Having money in the bank is always good – but beyond a certain point, it’s inefficient. Particularly with interest rates at their current low levels, you need to invest in assets that deliver a higher return if you want your wealth to grow. That generally means buying equities – whether individual shares, mutual funds or ETFs; though assets like real estate can generate good returns, they’re not as easy to sell if you need to liberate cash.
The easiest step to take when you start out is to invest in funds. Pick two or three general funds; you can drip-feed money into them each month or invest a lump sum. (Why not a single fund? you may ask. Many fund managers have periods of good performance and times when they don’t perform as well; having two or three funds helps diversify that risk.) Most beginners choose funds that invest in their domestic market, but it’s a good idea to get global funds which will also give you exposure to faster growing markets elsewhere.
As your portfolio grows you might want to consider taking on a little more risk and gaining exposure to greater returns by adding a couple of specialist funds such as technology, natural resources, or emerging markets.
Funds suit a less active ‘buy and hold’ investment style, particularly if you are drip-feeding. If you want to be more active you might look at exchange traded funds (ETFs) instead. They’re lower cost than funds because instead of having highly paid managers to make stock purchase decisions, they simply track the stock market indices. You can buy a Dow Jones or FTSE index, for instance, or use ETFs to invest in a geography, sector (eg European telecoms or US tech) or style (eg high yield stocks). You can trade ETFs through most regular brokers but to make the most of the cost advantage, look for a low cost trading platform like CMC Markets.
You might also consider directly investing in stocks. However, this strategy needs more expertise and a greater time commitment. The best returns come to those who are willing to plough through the small print notes in a company’s annual report, model future earnings, and make the occasional contrarian call – buying oil stocks at the beginning of 2016, when no one wanted them, would have paid off very well indeed.
One of the biggest secrets of great investors is that you don’t have to buy and sell your whole position at once. If a stock performs well, it’s possible to take some profits by selling a proportion of the holding, while retaining part of it for future price appreciation.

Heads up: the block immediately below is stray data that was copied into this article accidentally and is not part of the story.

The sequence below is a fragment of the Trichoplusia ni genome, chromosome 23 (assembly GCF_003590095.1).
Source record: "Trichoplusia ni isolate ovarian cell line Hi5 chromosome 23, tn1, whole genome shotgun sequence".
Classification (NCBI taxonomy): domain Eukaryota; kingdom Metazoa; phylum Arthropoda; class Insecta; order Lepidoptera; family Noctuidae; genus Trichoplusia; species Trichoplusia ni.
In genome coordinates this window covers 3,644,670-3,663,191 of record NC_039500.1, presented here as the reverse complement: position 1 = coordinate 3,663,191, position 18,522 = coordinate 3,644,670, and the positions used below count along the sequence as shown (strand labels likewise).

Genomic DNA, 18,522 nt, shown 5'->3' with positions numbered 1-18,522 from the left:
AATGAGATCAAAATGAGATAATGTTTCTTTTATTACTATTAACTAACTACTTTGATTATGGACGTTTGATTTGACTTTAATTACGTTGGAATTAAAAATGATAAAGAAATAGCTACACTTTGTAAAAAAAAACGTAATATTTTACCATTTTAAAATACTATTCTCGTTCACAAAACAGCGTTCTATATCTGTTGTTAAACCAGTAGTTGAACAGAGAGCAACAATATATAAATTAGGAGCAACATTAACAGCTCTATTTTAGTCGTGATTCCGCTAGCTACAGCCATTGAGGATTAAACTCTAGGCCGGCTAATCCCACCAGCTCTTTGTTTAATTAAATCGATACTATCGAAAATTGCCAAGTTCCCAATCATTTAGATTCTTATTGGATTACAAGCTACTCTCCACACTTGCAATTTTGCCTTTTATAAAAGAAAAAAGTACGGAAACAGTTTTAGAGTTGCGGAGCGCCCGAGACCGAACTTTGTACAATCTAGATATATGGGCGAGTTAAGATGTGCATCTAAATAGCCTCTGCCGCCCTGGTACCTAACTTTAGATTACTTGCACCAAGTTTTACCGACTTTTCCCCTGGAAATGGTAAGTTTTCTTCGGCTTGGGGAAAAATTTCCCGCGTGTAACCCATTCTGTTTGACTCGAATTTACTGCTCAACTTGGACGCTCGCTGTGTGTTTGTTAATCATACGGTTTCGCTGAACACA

These different styles of investment aren’t mutually exclusive. Many investors choose to put a proportion of their wealth into funds that they don’t need to spend much time on, enabling them to spend more time and effort on researching their stock picks or trading ETFs actively. The right balance depends on many factors – the time available, specific expertise (for instance, many investors who work in tech companies choose to invest in tech shares), and how risk friendly or risk averse you are.
Practically every investment can now be made online. Gone are the days of besuited gents in wood-panelled offices! However, every online platform is not the same. Some offer only one type of product (eg funds), and may have a limited range of product. Many are targeted at particular types of investor and can be costlier for those who don’t fit the desired profile; those aimed at higher frequency traders can work out expensive for investors who trade only once or twice a quarter. Picking the right platform can be a crucial decision, so it’s worth taking time to compare the alternatives.
The internet also delivers a fantastic array of resources for investors. Most funds and companies have key documentation available on their websites, while bulletin boards and forums complement media offerings such as the FT’s Seeking Alpha, Bloomberg and Google Finance. Many brokers and trading platforms also provide significant education and information resources to their customers – well worth taking into consideration when making an educated choice.
By all means have a couple of month’s money in the bank, in case of emergencies. More than that, though, and you’re missing out on the much greater returns that can be gained by investing for the long term. It’s time to get started!.